Granby doesn’t even have a stoplight—just a flashing light in the middle of town whose only purpose is seemingly to highlight the town’s two deserted main streets. The town is so quiet that when you drive by with your windows down, day or night, you can actually hear the blinking light blink—the click, click, click of the yellow.

Granby does, however, have its own language. For instance, the word “nary,” found only once in Webster’s, actually has three distinct meanings in Granby: nary as adjective meaning “narrow” (That’s a nary bridge, or Don’t be nary-minded); nary as contraction meaning “isn’t” (Nary a motel in town); or nary as a noun meaning “contrarian” (Don’t be a nary).

Granby’s claim to fame is trumpeted proudly on its lone water tower: THE OLDEST MINING TOWN IN THE SOUTHWEST. How true that is, I never know. Granby had been—for the briefest of periods—a buzzing ore-mining town. The town had swelled to about 5,000 people at its height. There were dance halls, bars, places to eat, and more bars. Men swarmed for the work, and women followed. One of those men was my mom’s dad, Grampa Shipman.

The beauty of Granby, or of any small town, is its simplicity, its absolute nothingness, where you’re free to concentrate on nature.

I love watching summer storms roll in from the horizon; they literally unfold in front of your eyes without obstruction and take their sweet time to reach you, winds whipping the hayfields and meadows, the temperature dropping in a matter of minutes. Clouds of unimaginable grandeur fill the sky like some grand painting, blocking the sun, its rays shooting out from the edges. I can see the rain begin to fall miles away. Long before you can hear it, you can smell it. “I can smell rain,” Grandma Shipman says, sometimes before clouds had even formed—a sixth sense that always amazes me.

I love the sounds of the seasons: the crickets in the summer, red and yellow fall leaves in the woods falling heavily upon one another after a rain, the ground in spring actually talking as it comes back to life—grass growing, flowers springing forth—and the utter and complete silence that a heavy winter’s snow brings. These are country sounds, uninterrupted by any other. In the country you hear everything, even these “sighs” from the earth; there are no distractions.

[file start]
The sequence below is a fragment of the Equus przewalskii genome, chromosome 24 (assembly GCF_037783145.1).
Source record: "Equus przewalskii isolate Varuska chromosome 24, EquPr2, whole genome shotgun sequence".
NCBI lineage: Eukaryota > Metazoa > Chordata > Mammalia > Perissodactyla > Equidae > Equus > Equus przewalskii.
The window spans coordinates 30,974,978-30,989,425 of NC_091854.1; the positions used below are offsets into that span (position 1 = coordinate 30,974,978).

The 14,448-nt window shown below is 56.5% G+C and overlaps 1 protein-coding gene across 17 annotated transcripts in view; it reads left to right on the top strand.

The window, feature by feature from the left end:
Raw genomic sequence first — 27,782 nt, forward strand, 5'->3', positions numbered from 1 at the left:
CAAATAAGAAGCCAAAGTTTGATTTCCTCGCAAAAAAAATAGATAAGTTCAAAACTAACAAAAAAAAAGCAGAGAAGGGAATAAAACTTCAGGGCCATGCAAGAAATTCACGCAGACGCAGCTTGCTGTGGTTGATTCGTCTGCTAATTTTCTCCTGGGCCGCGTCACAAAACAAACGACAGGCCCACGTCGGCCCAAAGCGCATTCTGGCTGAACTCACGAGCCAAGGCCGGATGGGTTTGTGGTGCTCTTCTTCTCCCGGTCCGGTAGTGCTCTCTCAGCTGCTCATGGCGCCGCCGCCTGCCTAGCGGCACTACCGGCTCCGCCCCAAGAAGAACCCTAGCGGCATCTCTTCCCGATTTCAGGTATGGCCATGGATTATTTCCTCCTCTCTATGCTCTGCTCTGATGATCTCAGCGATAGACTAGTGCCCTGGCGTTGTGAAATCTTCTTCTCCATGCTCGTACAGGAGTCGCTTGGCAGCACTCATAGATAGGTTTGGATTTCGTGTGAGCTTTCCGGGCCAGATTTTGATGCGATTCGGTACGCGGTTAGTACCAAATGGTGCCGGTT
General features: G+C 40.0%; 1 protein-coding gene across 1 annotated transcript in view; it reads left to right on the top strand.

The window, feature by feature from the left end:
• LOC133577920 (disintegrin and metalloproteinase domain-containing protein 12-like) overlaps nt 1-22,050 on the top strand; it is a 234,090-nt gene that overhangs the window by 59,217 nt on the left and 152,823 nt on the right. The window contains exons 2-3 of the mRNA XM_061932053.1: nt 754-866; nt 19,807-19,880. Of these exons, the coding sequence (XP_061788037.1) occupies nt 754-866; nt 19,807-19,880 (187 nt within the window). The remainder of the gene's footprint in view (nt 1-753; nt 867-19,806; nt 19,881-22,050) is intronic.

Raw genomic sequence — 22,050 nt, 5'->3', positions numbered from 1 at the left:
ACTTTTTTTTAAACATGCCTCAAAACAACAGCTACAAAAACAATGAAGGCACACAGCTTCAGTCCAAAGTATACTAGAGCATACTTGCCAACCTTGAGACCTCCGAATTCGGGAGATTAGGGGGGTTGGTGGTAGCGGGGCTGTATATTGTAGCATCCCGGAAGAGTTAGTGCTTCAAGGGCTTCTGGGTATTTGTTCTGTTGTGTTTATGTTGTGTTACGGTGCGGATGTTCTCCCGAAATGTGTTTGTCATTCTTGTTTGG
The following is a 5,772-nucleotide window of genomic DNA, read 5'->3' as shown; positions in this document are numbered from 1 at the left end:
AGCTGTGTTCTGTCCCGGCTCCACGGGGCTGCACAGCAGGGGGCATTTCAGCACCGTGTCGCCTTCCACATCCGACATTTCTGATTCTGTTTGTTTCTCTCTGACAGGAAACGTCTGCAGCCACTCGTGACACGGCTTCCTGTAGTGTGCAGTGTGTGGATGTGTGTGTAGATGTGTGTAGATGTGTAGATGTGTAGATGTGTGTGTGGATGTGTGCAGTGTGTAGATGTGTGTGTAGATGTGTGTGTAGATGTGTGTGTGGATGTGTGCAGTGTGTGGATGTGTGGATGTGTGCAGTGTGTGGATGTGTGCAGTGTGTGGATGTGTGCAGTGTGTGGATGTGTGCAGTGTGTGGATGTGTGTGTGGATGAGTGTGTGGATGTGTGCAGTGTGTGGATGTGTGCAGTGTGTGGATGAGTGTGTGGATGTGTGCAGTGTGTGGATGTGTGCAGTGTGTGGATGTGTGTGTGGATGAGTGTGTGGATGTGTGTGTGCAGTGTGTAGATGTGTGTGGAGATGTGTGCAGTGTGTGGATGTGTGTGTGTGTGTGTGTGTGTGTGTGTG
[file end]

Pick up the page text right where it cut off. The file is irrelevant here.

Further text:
And I love our cabin on Sugar Creek, which sits on the Missouri border, about an hour south of Granby, just before you fall into Arkansas or trip into Oklahoma. It is where I come alive. The room to roam in small towns is limitless. However, the psychological room to roam, especially if you are different, is suffocating; there is not enough anonymity to try new things, to be different, to actually find who you are. You are, in many ways, like a shelter dog, tagged at birth: ABANDONED; COMES FROM A BIG FAMILY, DOESN’T NEED A LOT OF ATTENTION; AGGRESSIVE—JUST NEEDS LOVE; QUIET AND A BIT DETACHED, BUT SWEET. That tag is nearly impossible to shed; once it’s latched on to your collar in your youth, you just can’t tear it off.

I am different, and I know it. My whole family does. We all knew it from the moment I wore a crown and earrings, from the second I stared at boys and told my grandmas they were cute.